When you come on your holidays to Malta, you’ll undoubtedly find a wealth of arts and traditions on the islands that have been passed down from one generation to the next. Malta has no shortage of traditional handicrafts, and one such beautiful craft is ganutell.
Originating from the Italian word ‘canutiglia’ meaning tinsel, ganutell, is the incredibly intricate art of using fine wires, thread and beads to form delicate floral and leaf decorations. The tradition dates, as far as current records show, to the 17th century. One notable piece is ‘The Tree of Life’, a ganutell piece of artwork held in a private house in Rabat. It bears a small part of music manuscript, rolled up to form a base of the wound wire, dates from the 1600s. While similar methods of making artificial flowers from wire, thread and beads exist across mainland Europe, Malta has developed its very own unique form of ganutell.
Historically, local ganutell was made in monasteries and convents, with several monks and nuns mastering the art to an incredibly high standard. This lead to their to having their beautiful work commissioned by the Knights of St John to create ornate pieces to be displayed in a glass cabinet before being sent to Rome as gifts for the Pope. As masters of the art, they incorporated gold and silver wires, silk thread and tiny glass beads to create additional works for churches around the island. Local churches began to displays the works.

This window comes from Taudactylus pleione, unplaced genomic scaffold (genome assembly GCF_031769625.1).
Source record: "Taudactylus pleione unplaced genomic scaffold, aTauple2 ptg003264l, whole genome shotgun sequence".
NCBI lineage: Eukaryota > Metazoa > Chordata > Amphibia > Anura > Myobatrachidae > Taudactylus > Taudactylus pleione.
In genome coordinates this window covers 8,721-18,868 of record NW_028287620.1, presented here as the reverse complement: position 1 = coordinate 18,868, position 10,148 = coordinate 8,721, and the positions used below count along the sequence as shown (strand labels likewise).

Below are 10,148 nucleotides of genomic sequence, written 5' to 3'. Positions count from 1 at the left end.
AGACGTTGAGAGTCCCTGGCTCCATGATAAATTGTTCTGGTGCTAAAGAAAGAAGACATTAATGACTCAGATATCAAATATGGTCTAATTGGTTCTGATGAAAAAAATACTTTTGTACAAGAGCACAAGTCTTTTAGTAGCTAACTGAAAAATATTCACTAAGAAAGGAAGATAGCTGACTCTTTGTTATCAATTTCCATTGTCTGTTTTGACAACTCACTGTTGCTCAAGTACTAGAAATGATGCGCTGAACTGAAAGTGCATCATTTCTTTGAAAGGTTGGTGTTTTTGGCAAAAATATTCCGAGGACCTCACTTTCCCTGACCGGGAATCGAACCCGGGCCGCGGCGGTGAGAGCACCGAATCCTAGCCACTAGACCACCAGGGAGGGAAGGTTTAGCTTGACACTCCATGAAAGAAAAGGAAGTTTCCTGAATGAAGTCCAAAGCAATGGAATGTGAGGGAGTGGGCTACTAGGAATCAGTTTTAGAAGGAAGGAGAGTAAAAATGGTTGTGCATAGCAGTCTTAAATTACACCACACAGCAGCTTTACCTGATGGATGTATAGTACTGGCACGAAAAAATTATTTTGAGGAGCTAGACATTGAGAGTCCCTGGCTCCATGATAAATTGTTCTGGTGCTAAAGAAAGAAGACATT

The craft was passed down from one generation to the next for hundreds of years, but sadly the aftermath of the second world war impacted the craft production profoundly. The materials became difficult and expensive to source; the art nearly disappeared. To keep the craft going, some creatives began using far cheaper materials such as pipe cleaners and low-quality wires and beads.
Slowly as the islands began to recover from the war, the art started to make a resurgence. Nowadays many people meet to produce work for their local parish church. You can also find ganutell making an appearance in wedding headbands, and holy communion dresses. Even some modern fashion designers are using the beadwork.
Across the churches in Malta and smaller exhibitions, you can find stunning examples of ganutell. Or why not try a ganutell workshop and take the skill home with you!
Book your flights to Malta today and discover the Maltese Isles.